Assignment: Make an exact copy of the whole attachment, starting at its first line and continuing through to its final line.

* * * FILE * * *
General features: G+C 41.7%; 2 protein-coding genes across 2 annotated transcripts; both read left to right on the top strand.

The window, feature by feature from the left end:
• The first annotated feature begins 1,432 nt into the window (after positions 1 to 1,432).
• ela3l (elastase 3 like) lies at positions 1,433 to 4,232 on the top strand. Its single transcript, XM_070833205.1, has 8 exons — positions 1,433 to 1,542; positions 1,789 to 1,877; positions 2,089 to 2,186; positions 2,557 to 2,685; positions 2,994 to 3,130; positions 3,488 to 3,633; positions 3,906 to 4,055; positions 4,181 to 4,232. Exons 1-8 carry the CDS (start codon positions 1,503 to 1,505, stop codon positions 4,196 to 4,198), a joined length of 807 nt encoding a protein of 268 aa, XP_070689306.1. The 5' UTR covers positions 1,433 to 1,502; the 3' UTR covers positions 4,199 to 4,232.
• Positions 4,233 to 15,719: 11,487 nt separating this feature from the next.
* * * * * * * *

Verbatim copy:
General features: G+C 41.7%; 2 protein-coding genes across 2 annotated transcripts; both read left to right on the top strand.

The window, feature by feature from the left end:
• The first annotated feature begins 1,432 nt into the window (after positions 1 to 1,432).
• ela3l (elastase 3 like) lies at positions 1,433 to 4,232 on the top strand. Its single transcript, XM_070833205.1, has 8 exons — positions 1,433 to 1,542; positions 1,789 to 1,877; positions 2,089 to 2,186; positions 2,557 to 2,685; positions 2,994 to 3,130; positions 3,488 to 3,633; positions 3,906 to 4,055; positions 4,181 to 4,232. Exons 1-8 carry the CDS (start codon positions 1,503 to 1,505, stop codon positions 4,196 to 4,198), a joined length of 807 nt encoding a protein of 268 aa, XP_070689306.1. The 5' UTR covers positions 1,433 to 1,502; the 3' UTR covers positions 4,199 to 4,232.
• Positions 4,233 to 15,719: 11,487 nt separating this feature from the next.